President Joe Biden warned in a statement Saturday that the Pentagon believes it’s “highly likely” another attack on the Kabul airport will be attempted in the next 24-36 hours, while U.S. troops keep working to evacuate U.S. citizens and Afghan allies ahead of an Aug. 31 deadline for a full withdrawal.
Biden said he’s directed forces to “take every possible measure” to protect U.S. service members on the ground.
Thirteen U.S. troops were killed in a suicide bombing at the airport Thursday, along with nearly 200 Afghans.
Biden has vowed the U.S. will continue evacuations from Afghanistan up until Tuesday, saying in the statement that more than 117,000 people have reached safety as a result of U.S. efforts.
“The situation on the ground continues to be extremely dangerous,” Biden said.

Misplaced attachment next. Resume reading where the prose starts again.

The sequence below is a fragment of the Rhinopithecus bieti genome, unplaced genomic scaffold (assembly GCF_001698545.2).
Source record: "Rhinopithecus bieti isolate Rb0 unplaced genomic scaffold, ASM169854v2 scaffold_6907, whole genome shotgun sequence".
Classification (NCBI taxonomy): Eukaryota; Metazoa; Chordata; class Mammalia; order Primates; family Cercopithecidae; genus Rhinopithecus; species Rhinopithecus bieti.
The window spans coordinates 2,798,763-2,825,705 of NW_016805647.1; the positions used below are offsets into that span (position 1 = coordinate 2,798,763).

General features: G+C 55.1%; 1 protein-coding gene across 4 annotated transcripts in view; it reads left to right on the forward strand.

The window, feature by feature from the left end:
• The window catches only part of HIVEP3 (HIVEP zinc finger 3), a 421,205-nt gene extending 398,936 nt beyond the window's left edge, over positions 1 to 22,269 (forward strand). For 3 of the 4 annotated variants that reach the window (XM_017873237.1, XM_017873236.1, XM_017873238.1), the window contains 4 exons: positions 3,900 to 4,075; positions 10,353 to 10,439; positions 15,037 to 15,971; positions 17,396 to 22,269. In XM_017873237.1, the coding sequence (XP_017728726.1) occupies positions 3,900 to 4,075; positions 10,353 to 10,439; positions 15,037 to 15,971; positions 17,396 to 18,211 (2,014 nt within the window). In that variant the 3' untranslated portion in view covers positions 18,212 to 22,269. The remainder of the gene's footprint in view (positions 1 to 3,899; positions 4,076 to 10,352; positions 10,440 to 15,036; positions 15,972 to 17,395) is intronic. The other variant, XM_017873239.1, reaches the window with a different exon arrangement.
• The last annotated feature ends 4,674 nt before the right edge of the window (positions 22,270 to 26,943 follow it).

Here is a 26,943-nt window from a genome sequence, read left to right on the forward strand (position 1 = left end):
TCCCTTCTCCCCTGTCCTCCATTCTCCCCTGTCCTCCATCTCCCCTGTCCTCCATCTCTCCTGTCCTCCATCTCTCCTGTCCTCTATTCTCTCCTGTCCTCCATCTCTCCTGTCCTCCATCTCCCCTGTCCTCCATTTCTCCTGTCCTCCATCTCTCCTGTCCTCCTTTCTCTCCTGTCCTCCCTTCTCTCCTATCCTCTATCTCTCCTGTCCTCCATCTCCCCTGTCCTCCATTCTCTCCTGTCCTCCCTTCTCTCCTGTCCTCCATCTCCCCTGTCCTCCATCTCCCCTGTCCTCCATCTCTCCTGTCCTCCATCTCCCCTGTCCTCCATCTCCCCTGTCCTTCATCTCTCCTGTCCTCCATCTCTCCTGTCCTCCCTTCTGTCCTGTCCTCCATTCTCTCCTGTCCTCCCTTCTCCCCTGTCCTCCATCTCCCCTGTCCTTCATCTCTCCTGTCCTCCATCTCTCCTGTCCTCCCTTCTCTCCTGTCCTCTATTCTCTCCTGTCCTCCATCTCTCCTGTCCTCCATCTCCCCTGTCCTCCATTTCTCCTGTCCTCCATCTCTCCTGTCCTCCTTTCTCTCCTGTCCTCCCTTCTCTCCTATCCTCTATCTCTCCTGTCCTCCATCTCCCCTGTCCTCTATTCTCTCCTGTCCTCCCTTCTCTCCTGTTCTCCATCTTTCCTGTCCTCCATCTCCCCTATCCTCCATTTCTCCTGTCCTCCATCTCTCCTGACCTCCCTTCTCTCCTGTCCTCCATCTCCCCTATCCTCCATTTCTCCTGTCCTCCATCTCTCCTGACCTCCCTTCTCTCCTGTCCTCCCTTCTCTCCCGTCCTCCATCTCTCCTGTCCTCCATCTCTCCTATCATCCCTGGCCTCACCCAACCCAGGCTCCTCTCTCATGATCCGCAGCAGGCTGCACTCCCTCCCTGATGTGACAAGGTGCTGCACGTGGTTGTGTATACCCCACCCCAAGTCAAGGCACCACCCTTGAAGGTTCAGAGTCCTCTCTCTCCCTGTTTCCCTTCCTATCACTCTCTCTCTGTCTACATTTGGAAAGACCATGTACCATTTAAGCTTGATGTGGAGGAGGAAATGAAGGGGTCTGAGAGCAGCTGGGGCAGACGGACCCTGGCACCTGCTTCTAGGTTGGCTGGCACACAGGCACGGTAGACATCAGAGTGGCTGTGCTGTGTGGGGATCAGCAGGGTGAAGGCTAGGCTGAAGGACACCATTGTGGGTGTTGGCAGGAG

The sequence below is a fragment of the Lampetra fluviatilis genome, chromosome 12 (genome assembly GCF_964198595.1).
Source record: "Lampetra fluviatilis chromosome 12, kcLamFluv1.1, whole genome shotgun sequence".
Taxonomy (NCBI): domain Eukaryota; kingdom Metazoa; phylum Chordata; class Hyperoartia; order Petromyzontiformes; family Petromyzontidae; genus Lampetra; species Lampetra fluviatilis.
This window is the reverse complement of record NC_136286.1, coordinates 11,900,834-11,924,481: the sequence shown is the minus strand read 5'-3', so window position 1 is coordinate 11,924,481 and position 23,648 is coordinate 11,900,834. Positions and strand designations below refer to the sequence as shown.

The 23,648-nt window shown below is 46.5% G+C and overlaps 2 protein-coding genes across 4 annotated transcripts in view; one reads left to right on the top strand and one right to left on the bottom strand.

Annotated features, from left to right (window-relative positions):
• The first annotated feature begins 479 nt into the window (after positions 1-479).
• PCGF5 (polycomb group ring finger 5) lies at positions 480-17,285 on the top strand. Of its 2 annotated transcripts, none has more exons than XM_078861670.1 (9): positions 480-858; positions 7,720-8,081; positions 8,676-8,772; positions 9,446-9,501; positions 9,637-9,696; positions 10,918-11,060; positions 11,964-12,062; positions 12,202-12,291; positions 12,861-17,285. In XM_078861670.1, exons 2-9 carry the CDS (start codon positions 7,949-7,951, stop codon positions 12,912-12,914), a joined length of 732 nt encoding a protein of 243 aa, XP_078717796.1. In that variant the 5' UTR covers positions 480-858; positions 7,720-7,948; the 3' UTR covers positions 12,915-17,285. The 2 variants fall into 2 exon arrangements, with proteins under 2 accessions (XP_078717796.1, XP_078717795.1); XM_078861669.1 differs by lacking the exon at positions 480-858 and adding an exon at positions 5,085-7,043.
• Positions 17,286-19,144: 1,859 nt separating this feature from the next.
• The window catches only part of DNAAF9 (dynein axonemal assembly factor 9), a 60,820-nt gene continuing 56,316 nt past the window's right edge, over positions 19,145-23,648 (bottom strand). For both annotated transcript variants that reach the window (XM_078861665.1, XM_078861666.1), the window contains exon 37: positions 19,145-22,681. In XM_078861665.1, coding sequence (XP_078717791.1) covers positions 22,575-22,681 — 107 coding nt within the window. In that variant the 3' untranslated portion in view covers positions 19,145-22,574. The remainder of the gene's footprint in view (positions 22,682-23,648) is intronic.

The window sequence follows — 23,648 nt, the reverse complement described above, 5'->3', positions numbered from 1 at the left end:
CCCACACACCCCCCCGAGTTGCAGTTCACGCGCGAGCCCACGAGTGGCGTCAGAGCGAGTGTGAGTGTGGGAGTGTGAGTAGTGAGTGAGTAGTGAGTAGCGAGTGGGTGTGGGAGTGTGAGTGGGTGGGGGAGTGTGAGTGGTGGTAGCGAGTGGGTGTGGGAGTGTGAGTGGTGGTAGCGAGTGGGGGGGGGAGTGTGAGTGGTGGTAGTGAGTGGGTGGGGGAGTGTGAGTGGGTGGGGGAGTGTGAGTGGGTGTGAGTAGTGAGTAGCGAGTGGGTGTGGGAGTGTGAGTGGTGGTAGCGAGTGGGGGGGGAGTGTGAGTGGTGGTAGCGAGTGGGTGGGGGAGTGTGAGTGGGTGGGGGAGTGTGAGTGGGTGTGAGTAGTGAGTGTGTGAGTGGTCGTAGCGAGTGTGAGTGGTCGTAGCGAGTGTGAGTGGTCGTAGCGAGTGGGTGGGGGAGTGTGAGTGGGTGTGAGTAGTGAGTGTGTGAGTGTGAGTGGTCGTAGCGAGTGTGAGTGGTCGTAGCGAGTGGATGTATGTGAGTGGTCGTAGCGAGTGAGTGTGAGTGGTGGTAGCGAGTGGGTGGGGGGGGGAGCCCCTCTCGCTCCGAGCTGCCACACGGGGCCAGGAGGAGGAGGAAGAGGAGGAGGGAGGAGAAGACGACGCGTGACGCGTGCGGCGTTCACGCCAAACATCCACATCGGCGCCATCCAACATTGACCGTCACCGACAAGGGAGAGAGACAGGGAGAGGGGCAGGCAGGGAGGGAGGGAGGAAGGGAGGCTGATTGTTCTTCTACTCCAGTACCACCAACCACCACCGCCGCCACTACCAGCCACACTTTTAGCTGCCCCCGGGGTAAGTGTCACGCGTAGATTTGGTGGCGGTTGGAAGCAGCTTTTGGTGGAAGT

The Pentagon blamed Thursday’s bombing on an Islamic State affiliate in Afghanistan known as IS-K, which is also an enemy of the country’s new Taliban rulers. Biden said after the attack the U.S. would “hunt down” those responsible for the bombing, and appeared to start making good on that promise on Friday, when the U.S. carried out a drone strike in Nangarhar Province of northeastern Afghanistan, an area known to have once been an IS-K stronghold. Two IS-K militants were killed, with one believed to have planned the Kabul airport attack, Pentagon officials said Saturday. More strikes are expected against terrorist groups even after U.S. troops fully withdraw from the country.
The Department of Defense on Saturday confirmed the identities of all 13 U.S. servicemembers killed in Thursday’s bombing.